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Old 07-15-2021, 09:09 PM   #1
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Brand: Thor Motor Coach
Model: Thor Vegas
State: Florida
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THOR #24173
Thor Vegas misfire

New to this site, but thought I would share. My Thor Vegas 2016 25.2 had a check engine light on last week. Put my OBD 2 code reader on it. Codes PO300, ( multiple misfire) PO 301 ( cylinder #1 misfire) and PO308 ( cylinder#8 misfire). This vehicle was purchased new, has 25000 miles on it. I purchased 2 coils ( $37 each) replaced the 2 spark plugs. Fixed the issue. Very easy to change once the inside doghouse was removed. I did buy 10 spark plugs ( V-10). Now that Iím home Iíll change the other 8.
On a side note: found a long vacuum hose with a plug in it. Thor nor Ford can tell me where it goes. If anyone has the same vehicle and ever has the doghouse cover off inside. Would love to hear where it goes. On the back of the engine right side, two vacuum lines. Top is big. Bottom is small. Itís the small one about 3 feet long. Only person ever worked on it since new was Ford. I tried to use the emergency start and blew 2 of the 4 diodes in the alternator. ($1600 mistake). Iíll never use the emergency start again :-). Bill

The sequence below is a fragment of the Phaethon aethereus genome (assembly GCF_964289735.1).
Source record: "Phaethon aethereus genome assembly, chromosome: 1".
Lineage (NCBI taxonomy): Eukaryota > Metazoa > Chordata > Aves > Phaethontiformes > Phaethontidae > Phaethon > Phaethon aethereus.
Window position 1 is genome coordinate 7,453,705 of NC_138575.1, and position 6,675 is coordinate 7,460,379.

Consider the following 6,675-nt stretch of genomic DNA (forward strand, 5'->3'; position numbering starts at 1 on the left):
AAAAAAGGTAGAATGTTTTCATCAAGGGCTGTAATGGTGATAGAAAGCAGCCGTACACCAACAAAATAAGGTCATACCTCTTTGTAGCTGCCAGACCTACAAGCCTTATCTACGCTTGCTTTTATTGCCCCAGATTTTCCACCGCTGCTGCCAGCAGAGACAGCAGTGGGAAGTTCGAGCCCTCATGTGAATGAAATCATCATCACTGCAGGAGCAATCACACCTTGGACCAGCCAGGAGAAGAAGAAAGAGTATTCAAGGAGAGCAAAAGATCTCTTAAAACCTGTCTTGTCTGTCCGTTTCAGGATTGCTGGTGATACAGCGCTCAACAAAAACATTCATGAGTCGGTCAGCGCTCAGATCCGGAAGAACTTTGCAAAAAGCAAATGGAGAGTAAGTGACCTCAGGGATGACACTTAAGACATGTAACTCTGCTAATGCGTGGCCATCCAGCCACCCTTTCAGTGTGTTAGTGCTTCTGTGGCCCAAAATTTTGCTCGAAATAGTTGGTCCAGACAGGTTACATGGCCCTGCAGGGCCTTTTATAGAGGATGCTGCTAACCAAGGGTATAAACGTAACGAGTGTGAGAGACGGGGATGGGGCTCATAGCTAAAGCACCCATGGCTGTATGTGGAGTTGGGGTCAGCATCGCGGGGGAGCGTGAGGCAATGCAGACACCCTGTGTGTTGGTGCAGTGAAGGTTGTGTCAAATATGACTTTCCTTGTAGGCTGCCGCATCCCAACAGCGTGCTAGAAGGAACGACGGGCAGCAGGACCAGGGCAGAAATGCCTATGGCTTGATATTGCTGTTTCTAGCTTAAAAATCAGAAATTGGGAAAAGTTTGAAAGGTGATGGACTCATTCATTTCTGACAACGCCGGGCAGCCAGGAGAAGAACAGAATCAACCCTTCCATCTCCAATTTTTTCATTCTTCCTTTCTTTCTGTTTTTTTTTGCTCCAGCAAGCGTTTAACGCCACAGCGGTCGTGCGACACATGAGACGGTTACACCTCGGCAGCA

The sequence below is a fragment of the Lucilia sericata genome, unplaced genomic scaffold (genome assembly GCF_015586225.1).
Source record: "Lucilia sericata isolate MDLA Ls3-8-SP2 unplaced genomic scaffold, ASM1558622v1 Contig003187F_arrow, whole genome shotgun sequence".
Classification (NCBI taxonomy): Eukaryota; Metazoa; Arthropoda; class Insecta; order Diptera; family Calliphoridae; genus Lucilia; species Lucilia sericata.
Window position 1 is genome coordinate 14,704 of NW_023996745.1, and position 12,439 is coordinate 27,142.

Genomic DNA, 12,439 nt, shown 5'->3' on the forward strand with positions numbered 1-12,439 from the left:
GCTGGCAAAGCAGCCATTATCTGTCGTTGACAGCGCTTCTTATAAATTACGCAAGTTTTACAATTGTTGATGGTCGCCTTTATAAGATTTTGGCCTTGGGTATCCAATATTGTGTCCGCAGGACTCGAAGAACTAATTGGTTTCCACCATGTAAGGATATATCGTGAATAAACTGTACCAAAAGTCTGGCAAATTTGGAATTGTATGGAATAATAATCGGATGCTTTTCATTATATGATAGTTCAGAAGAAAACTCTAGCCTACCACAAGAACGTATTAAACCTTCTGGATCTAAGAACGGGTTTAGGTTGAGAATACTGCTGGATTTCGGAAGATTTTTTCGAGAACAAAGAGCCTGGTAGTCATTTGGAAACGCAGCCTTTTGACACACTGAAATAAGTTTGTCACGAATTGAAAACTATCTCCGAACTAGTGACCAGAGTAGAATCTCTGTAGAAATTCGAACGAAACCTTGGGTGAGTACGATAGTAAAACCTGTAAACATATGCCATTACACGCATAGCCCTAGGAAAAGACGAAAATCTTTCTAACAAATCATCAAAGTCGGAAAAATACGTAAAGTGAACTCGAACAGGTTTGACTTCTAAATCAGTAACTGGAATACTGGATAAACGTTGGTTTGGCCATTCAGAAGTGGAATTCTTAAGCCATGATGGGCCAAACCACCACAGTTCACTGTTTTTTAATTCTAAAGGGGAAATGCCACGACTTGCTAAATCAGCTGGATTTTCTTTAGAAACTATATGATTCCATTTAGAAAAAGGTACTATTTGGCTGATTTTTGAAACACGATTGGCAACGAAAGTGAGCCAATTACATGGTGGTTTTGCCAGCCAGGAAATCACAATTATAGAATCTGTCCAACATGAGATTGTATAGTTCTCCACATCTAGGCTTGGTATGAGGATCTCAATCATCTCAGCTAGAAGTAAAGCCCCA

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Old 07-15-2021, 10:50 PM   #2
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Originally Posted by WilliamVanatti View Post
I tried to use the emergency start and blew 2 of the 4 diodes in the alternator. ($1600 mistake). Iíll never use the emergency start again :-). Bill
Was the alternator made of gold? Why would doing the same thing as jump starting your engine "blow" diodes in an alternator?
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Old 07-16-2021, 01:11 AM   #3
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Was the alternator made of gold? Why would doing the same thing as jump starting your engine "blow" diodes in an alternator?